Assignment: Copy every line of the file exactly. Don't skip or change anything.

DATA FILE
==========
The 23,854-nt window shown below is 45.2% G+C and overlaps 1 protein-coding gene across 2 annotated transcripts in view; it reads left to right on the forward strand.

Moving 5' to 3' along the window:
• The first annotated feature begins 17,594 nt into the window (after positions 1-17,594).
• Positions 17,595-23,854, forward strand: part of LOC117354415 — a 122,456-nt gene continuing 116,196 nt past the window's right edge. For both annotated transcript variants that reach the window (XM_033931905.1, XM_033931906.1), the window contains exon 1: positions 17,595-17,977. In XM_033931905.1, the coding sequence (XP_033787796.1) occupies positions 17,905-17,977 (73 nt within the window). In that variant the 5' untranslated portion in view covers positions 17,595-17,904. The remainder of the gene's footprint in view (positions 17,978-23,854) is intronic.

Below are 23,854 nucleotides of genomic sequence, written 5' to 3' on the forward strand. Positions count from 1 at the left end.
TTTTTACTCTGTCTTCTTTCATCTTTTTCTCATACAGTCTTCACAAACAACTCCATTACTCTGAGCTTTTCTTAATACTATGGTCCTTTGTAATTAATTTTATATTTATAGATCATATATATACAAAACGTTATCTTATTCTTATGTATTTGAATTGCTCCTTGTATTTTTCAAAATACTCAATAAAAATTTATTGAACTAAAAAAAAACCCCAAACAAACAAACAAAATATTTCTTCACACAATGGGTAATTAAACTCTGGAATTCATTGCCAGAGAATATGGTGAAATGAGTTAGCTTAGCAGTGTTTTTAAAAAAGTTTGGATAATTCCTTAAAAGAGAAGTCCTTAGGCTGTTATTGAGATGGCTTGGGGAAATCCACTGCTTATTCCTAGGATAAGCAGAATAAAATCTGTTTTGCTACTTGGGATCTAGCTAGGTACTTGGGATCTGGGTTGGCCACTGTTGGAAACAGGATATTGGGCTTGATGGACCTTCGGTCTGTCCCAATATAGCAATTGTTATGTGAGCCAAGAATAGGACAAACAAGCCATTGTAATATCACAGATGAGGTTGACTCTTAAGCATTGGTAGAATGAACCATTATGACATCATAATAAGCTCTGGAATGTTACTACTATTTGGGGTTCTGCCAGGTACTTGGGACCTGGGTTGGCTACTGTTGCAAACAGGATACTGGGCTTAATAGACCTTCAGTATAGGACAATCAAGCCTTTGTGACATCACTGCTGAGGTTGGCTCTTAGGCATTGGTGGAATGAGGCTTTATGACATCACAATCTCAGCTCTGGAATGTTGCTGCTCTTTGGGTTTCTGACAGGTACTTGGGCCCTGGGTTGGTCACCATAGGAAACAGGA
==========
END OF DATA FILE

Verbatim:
The 23,854-nt window shown below is 45.2% G+C and overlaps 1 protein-coding gene across 2 annotated transcripts in view; it reads left to right on the forward strand.

Moving 5' to 3' along the window:
• The first annotated feature begins 17,594 nt into the window (after positions 1-17,594).
• Positions 17,595-23,854, forward strand: part of LOC117354415 — a 122,456-nt gene continuing 116,196 nt past the window's right edge. For both annotated transcript variants that reach the window (XM_033931905.1, XM_033931906.1), the window contains exon 1: positions 17,595-17,977. In XM_033931905.1, the coding sequence (XP_033787796.1) occupies positions 17,905-17,977 (73 nt within the window). In that variant the 5' untranslated portion in view covers positions 17,595-17,904. The remainder of the gene's footprint in view (positions 17,978-23,854) is intronic.

Below are 23,854 nucleotides of genomic sequence, written 5' to 3' on the forward strand. Positions count from 1 at the left end.
TTTTTACTCTGTCTTCTTTCATCTTTTTCTCATACAGTCTTCACAAACAACTCCATTACTCTGAGCTTTTCTTAATACTATGGTCCTTTGTAATTAATTTTATATTTATAGATCATATATATACAAAACGTTATCTTATTCTTATGTATTTGAATTGCTCCTTGTATTTTTCAAAATACTCAATAAAAATTTATTGAACTAAAAAAAAACCCCAAACAAACAAACAAAATATTTCTTCACACAATGGGTAATTAAACTCTGGAATTCATTGCCAGAGAATATGGTGAAATGAGTTAGCTTAGCAGTGTTTTTAAAAAAGTTTGGATAATTCCTTAAAAGAGAAGTCCTTAGGCTGTTATTGAGATGGCTTGGGGAAATCCACTGCTTATTCCTAGGATAAGCAGAATAAAATCTGTTTTGCTACTTGGGATCTAGCTAGGTACTTGGGATCTGGGTTGGCCACTGTTGGAAACAGGATATTGGGCTTGATGGACCTTCGGTCTGTCCCAATATAGCAATTGTTATGTGAGCCAAGAATAGGACAAACAAGCCATTGTAATATCACAGATGAGGTTGACTCTTAAGCATTGGTAGAATGAACCATTATGACATCATAATAAGCTCTGGAATGTTACTACTATTTGGGGTTCTGCCAGGTACTTGGGACCTGGGTTGGCTACTGTTGCAAACAGGATACTGGGCTTAATAGACCTTCAGTATAGGACAATCAAGCCTTTGTGACATCACTGCTGAGGTTGGCTCTTAGGCATTGGTGGAATGAGGCTTTATGACATCACAATCTCAGCTCTGGAATGTTGCTGCTCTTTGGGTTTCTGACAGGTACTTGGGCCCTGGGTTGGTCACCATAGGAAACAGGA